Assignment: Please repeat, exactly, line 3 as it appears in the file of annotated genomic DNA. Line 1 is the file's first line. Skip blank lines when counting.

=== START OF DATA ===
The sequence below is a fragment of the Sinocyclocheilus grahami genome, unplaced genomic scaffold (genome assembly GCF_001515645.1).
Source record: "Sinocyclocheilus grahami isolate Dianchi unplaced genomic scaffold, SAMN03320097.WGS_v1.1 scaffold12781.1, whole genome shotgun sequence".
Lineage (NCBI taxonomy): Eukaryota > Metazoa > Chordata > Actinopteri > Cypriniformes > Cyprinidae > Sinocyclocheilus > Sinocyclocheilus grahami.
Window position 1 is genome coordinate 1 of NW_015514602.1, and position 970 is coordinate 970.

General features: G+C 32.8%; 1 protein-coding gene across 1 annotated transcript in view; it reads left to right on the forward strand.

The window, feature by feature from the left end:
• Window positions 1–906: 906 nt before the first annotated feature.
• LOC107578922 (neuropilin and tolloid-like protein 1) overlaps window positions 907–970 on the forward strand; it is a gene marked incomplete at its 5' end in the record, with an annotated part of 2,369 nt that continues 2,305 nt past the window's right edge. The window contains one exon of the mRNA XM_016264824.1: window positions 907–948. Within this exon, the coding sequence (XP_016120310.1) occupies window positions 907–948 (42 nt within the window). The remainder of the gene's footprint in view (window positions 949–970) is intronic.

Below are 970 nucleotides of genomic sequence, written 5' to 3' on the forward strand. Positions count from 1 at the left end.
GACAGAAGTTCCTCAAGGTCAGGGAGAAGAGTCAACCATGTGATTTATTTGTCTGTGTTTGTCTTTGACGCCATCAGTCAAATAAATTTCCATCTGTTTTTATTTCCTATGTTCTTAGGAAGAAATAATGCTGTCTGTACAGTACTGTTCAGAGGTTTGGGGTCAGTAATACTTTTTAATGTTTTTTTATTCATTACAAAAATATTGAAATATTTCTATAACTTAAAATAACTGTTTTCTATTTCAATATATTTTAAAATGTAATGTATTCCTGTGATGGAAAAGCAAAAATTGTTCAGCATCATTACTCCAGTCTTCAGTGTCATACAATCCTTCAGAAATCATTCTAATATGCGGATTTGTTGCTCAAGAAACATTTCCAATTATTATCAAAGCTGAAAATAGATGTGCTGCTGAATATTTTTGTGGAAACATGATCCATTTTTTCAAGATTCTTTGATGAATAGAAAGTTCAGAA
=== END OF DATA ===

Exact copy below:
Lineage (NCBI taxonomy): Eukaryota > Metazoa > Chordata > Actinopteri > Cypriniformes > Cyprinidae > Sinocyclocheilus > Sinocyclocheilus grahami.